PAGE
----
Ken Kurson, a close friend of presidential son-in-law Jared Kushner and a one-time speechwriter for Donald Trump, was arrested by FBI agents Friday on cyberstalking charges.
Federal prosecutors allege Kurson, a cryptocurrency entrepreneur who was editor-in-chief of The New York Observer when Kushner was the newspaper’s owner, “engaged in a pattern of stalking and harassment against three victims” who include a former friend he blamed for ruining his marriage. The alleged harassment reportedly occurred during Kurson’s tenure at the Observer.
According to a complaint unsealed today in Brooklyn federal court, Kurson’s alleged crimes came to light in 2018 while he was undergoing an FBI background check for an unpaid advisory role in the Trump administration that The Daily Beast first reported on.
Using the aliases “Jayden Wagner” and “Eddie Train,” the 52-year-old Kurson—who worked on Trump lawyer Rudy Giuliani’s unsuccessful presidential campaign in 2008—allegedly began his online revenge campaign during his 2015 divorce proceedings. The New York Times first reported Kurson’s arrest Friday.
Prosecutors say an enraged Kurson filed false complaints about his targets with their employer, including one alleging improper contact with a minor. He also showed up unannounced at their workplace—which appears to be Manhattan’s Mt. Sinai Hospital, based on previously reported details—and took photographs of his victims, left negative reviews about their professional capabilities on Yelp, hacked into their email and social media accounts, and installed a keystroke logger on at least one of their computers.
Kurson’s unnamed ex-friend tried to smooth things over, insisting in an email that he had nothing to do with breaking up Kurson and his wife, the complaint says.
“Unfortunately, you have no one to blame but yourself,” the message read. “It is a bitter pill to swallow, but true.”
In response, Kurson allegedly called the friend a “completely full of shit phony who lies through [their] teeth and is also stupid.”
“You are the biggest liar I have ever met,” Kurson allegedly wrote. “[E]verything you touch turns to shit...Please don’t ever email me again. That’s the second time I’m asking. There’s not going to be a third time. Fuck you. Forever. Got it?”
Mt. Sinai was spooked enough to hire a private security guard for the doctors’ protection and get an investigative consulting firm to look into who was harassing them anonymously.
“In November 2015, Mount Sinai began an investigation into allegations of harassment made by two of our doctors against Ken Kurson,” the hospital said in a 2018 statement about the incident to The New York Times. “We also took measures to protect our staff and the alleged harassment ceased shortly thereafter. We are cooperating with the FBI on their current background check of Mr. Kurson.”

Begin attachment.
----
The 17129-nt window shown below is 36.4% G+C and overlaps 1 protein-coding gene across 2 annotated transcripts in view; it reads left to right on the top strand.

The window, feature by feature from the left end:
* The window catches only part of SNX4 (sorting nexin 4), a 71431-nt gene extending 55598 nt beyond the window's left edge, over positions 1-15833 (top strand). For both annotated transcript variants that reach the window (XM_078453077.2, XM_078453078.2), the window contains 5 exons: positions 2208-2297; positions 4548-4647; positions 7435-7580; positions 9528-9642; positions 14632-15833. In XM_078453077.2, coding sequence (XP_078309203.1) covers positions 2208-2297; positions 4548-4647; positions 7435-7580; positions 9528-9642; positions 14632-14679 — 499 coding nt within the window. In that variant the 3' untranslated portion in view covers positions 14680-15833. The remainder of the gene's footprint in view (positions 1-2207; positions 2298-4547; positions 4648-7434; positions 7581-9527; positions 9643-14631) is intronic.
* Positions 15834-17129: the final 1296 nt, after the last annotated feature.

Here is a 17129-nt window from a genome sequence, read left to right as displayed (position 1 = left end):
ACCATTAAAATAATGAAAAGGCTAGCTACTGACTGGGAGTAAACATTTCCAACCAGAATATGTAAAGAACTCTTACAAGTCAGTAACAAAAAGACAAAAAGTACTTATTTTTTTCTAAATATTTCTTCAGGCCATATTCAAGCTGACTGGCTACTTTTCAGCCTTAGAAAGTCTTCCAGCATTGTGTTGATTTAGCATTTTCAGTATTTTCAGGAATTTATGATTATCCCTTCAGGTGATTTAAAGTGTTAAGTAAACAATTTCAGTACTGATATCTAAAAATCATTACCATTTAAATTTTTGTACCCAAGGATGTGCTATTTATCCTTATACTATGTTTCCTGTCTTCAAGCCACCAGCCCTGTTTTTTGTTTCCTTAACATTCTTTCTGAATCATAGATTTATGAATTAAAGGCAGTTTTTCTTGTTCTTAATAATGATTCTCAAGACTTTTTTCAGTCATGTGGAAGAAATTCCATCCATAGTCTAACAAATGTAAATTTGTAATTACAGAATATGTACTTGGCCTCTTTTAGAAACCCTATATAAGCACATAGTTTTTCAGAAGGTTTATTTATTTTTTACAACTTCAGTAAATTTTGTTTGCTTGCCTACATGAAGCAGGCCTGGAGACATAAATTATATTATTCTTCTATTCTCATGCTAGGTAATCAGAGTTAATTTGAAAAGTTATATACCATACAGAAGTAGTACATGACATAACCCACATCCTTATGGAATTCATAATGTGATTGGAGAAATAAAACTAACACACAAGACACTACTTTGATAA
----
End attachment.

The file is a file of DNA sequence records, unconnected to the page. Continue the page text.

The complaint details alleged harassment against two more people, including one person who was fired when Kurson reported false misconduct allegations to their employer. The person, who knew the ex-friend of Kurson’s, ended up getting a temporary restraining order against Kurson and moving interstate.
Separately, freelance journalist Deborah Copaken wrote a piece for The Atlantic in 2018 accusing Kurson of sexually harassing her when he was at the Observer. She said Friday that the FBI contacted her three months later during Kurson’s background check.
Kurson didn’t get the role with the National Endowment for the Humanities after the FBI started digging—although he said he withdrew from consideration due to the amount of paperwork involved in the vetting process.
Nevertheless, he appears to still have ties to the Trump administration and posted photos to his Instagram account from a September event on the White House lawn celebrating Trump’s Middle East peace deal.
William Sweeney Jr., the assistant director in charge of the FBI’s New York field office, said in a statement, “The shadows of cyberspace may have provided him with some cover, but once his identity was revealed, he no longer had the benefit of a virtual retreat.”
Kurson’s lawyer, Marc Mukasey—a former law partner of Giuliani’s—waved off the charges as largely bogus.
“Ken Kurson is an honorable man, a loving dad and a gifted writer,” Mukasey said in a statement. “The conduct alleged is hardly worthy of a federal criminal prosecution. Ken will get past it.”
Kurson was arraigned in Brooklyn federal court by phone on Friday afternoon. The judge warned him not to miss any court hearings, not to commit any crimes, and not to tamper with any witnesses in the case. Kurson said he understood the instructions.
The judge then released him on a $100,000 bond and barred him from any international travel.